Background. In a prospective clinical trial, a group of patients receiving less invasive surgical procedure, including minithoracotomy in combination with cardiopulmonary bypass (group 1), was compared to a group of patients receiving conventional bypass surgery (group 2) for the treatment of coronary artery disease.

Methods. Group 1 included 85 patients (71 men, 14 women, aged 39 to 82 years, median 61.1 ± 9.0 years); group 2 included 53 patients (38 men, 15 women, aged 51 to 79 years, median 62.0 ± 6.1 years).

Results. There were no perioperative deaths in the whole series of patients. Time of operation was 256 ± 43 minutes in group 1 and 150.0 ± 53.6 minutes in group 2. Hospitalization was 6.0 ± 1.4 days and intensive care unit stay 1 day for both groups. Back pain assessment on postoperative day 3 showed less pain in group 1. Three-month follow-up revealed ischemia in stress electrocardiogram in 2 patients (2.5%) in group 1 and in 2 patients (4.1%) in group 2. Coronary angiograms confirmed the stress-electrocardiogram findings.

Conclusions. Surgical results are equal for both techniques. Even though time of operation is longer in patients receiving less invasive procedures, intensive care unit stay and hospital stays are the same length. Early postoperative back pain is less in group 1 and combined with faster convalescence.

New goals have been added since 1994 in the surgical treatment of coronary artery disease (CAD). Cardiac surgeons have tried to reduce surgical trauma, sometimes avoiding median sternotomy (MS), sometimes avoiding cardiopulmonary bypass, and even sometimes avoiding both [1, 2, 3]. After gaining experience with the Port-Access (Heartport Inc, Redwood City, CA) system [4], the Dresden group proposed a new approach: avoiding median sternotomy, even in complex cases of CAD, by performing coronary bypass surgery with the help of cardiopulmonary bypass (CPB) [5]. The aim was to reduce surgical trauma and avoid sternotomy-related complications [6, 7, 8]. This so-called “Dresden technique” (DT) enables, in its most recent version, CPB institution without dissection of the groin, which is associated with wound-healing complications, and what is more important, avoiding femoral cannulation of the arterial system, which is associated with severe intraoperative complications such as retrograde aortic dissection [9]. Even if the first 25 patients had an uneventful clinical course without severe complications, despite the extended length of operation, a prospective, nonrandomized clinical trial was started. The trial compares this novel technique with conventional coronary artery bypass surgery, in order to define the benefit provided by this less invasive operation.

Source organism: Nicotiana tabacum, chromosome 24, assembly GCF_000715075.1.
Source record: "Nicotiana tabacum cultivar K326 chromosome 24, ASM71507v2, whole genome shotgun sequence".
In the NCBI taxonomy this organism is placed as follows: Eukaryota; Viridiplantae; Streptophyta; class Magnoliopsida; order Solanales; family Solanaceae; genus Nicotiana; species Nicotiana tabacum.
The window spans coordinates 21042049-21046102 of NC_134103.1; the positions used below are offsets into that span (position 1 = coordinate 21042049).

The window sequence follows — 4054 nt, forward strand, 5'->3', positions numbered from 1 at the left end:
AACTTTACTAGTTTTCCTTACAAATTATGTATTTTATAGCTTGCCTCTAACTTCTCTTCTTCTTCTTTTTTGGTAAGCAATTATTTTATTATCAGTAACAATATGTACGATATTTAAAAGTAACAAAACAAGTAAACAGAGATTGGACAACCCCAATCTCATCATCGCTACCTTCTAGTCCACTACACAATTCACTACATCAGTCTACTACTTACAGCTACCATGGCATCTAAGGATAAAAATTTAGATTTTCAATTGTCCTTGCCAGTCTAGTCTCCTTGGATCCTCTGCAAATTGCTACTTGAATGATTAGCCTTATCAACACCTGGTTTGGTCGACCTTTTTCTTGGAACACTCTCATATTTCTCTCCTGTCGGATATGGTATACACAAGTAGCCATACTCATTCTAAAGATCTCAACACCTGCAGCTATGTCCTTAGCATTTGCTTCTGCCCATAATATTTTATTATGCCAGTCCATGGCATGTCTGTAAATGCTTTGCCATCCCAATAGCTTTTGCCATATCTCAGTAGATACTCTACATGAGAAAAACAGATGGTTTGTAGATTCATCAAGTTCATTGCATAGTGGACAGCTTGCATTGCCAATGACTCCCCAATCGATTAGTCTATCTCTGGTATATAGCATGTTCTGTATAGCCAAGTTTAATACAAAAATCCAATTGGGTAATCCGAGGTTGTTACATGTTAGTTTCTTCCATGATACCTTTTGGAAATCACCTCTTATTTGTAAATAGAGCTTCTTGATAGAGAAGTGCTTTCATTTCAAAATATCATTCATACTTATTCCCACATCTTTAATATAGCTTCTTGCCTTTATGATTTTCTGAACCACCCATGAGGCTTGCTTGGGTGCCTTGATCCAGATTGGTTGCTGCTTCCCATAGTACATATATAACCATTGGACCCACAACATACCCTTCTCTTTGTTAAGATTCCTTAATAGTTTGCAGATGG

Patients and methods

All patients had preoperative assessment of the ascending aorta by transthoracic echocardiography to exclude those with heavily calcified ascending aortas. Body mass index of more than 30 and severely impaired left ventricular ejection fraction less than 30% were further exclusion criteria during the initial phase.

Preoperative patient data and operation

Dresden technique (group 1)

A total of 85 patients with CAD were evaluated for DT surgery. Of these, 40 patients (47%) suffered from single-vessel CAD, but 19 patients (22%) among them were referred for double-bypass surgery because diagonal branches of the left anterior descending coronary artery (LAD) were involved with stenotic lesions as well. In the same group, 32 patients (38%) had double-vessel CAD, and 13 (15%) had triple-vessel CAD. The pattern of coronary lesions is listed in Table 1. Twenty-four (28%) patients had previous percutaneous transluminal angioplasties. Age ranged from 39 to 82 years (median 61.0 ± 9.0 years); 71 men and 14 women. The preoperative left ventricle ejection fraction (LVEF) ranged from 38% to 90% (median 69 ± 12.8%). Fifty-two patients had a previous myocardial infarction and 2 (2.4%) claimed to have unstable angina. Clinical classification revealed that 12 patients (14%) were in Canadian Cardiovascular Society (CCS) stage 1, 44 patients (52%) were in CCS stage 2, 27 (32%) were in CCS stage 3, and 2 patients (2.4%) were in CCS stage 4. A total of 33 patients (39%) were in New York Heart Association (NYHA) class I, 40 patients (47%) were in class II, 11 patients (13%) were in class 3, and 0 patients (0%) were in class IV. Five patients (5.8%) suffered from chronic atrial fibrillation and the values of hematocrit (Hk) and hemoglobin (Hb) were 43.0 ± 5.1% (median ± SEM) and 9.1 ± 4.6 mmol/L (median ± SEM), respectively. Institutional Review Board approval was obtained and informed consent was given by all patients.

Article Outline

  1. Abstract
  2. Patients and methods
    1. Preoperative patient data and operation
      1. Dresden technique (group 1)
      2. Conventional technique (group 2)
    2. Monitoring
  3. Results
    1. Pain assessment
  4. Comment


Cardiovascular Institute, University of Dresden, Dresden, Germany
Βασίλης Γουλιέλμος, MD


Michael Brandt


Michael Knaut, MD


Romuald Cichon, MD


Florian M Wagner, MD


Utz Kappert, MD


Stephan Schüler, MD
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